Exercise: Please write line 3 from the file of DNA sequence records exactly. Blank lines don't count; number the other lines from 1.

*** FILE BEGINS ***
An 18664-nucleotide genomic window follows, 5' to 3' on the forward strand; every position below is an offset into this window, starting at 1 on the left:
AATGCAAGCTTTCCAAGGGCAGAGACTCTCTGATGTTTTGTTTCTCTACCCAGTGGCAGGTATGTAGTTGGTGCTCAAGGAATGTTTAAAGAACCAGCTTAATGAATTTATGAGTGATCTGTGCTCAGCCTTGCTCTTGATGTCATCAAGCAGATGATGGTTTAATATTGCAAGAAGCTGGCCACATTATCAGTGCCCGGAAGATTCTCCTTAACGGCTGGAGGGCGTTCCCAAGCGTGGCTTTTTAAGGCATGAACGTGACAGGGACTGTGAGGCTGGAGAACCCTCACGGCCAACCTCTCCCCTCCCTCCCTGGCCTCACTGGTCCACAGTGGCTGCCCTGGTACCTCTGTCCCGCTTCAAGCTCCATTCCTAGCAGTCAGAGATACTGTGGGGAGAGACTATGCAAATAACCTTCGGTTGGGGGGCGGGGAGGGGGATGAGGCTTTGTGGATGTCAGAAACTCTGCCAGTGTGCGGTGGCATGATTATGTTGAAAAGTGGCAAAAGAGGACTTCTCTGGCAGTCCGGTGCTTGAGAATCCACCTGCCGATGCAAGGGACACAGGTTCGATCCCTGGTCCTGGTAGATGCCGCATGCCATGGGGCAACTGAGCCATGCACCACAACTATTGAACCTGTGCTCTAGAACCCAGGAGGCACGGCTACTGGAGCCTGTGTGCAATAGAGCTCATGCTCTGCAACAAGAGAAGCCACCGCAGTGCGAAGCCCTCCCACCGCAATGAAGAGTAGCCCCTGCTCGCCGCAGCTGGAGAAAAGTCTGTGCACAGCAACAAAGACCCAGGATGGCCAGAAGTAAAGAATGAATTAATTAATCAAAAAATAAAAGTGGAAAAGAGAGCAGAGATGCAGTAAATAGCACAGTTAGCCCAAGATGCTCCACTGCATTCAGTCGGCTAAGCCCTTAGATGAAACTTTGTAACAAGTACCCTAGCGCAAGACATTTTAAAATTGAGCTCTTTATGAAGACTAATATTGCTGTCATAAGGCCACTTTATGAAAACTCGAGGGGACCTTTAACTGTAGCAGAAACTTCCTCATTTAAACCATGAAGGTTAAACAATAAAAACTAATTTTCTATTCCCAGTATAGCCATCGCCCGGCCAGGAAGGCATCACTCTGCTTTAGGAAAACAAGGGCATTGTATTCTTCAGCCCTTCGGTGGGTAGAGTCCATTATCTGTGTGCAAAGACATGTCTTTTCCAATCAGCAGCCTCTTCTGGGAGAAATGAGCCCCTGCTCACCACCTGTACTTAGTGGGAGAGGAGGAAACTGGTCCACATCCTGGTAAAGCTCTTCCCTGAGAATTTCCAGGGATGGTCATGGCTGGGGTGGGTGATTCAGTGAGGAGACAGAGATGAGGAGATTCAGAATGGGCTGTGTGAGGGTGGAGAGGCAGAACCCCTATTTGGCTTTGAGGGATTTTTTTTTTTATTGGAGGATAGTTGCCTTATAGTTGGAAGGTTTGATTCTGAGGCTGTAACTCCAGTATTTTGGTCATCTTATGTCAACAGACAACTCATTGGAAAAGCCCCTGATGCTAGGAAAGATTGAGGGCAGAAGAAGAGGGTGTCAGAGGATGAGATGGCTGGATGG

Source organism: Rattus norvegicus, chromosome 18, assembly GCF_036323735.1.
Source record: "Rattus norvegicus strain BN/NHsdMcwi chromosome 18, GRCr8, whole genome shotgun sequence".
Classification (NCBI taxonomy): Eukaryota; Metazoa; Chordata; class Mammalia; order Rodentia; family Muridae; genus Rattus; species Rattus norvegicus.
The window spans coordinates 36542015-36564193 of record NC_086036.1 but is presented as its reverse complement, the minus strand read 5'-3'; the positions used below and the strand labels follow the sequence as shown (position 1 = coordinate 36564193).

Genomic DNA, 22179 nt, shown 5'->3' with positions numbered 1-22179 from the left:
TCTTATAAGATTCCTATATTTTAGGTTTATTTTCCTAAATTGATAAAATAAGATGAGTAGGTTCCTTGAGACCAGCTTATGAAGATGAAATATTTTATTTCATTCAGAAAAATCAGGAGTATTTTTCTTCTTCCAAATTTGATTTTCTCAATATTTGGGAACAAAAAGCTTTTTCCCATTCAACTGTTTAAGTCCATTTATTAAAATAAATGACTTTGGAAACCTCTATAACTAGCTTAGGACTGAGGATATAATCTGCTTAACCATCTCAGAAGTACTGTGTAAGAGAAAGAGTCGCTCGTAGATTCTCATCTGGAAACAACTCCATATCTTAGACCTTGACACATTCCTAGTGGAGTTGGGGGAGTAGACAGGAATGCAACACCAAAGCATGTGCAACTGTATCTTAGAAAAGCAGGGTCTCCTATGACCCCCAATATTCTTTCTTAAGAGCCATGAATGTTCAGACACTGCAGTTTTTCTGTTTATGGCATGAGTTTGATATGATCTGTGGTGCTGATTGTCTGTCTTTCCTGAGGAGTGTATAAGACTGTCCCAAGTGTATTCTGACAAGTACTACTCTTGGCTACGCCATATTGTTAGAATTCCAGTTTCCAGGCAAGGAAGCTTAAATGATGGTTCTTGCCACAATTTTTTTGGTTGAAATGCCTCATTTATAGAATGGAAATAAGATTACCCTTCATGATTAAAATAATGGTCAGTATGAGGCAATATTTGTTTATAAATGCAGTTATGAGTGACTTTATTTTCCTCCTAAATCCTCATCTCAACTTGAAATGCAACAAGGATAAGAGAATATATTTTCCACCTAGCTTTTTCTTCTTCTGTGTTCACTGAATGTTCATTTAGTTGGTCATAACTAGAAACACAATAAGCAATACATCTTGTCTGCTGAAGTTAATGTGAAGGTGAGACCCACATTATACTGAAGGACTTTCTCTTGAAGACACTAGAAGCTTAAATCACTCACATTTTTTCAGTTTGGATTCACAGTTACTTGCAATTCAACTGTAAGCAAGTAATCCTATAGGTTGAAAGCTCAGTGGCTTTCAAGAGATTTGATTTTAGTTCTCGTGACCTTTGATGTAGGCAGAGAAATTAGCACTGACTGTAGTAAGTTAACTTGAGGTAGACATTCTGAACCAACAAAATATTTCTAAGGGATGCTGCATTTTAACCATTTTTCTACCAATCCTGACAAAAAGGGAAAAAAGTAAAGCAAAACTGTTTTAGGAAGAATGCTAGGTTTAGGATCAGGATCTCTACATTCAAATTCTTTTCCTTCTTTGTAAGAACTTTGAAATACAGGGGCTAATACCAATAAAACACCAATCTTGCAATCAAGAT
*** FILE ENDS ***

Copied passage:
Source organism: Rattus norvegicus, chromosome 18, assembly GCF_036323735.1.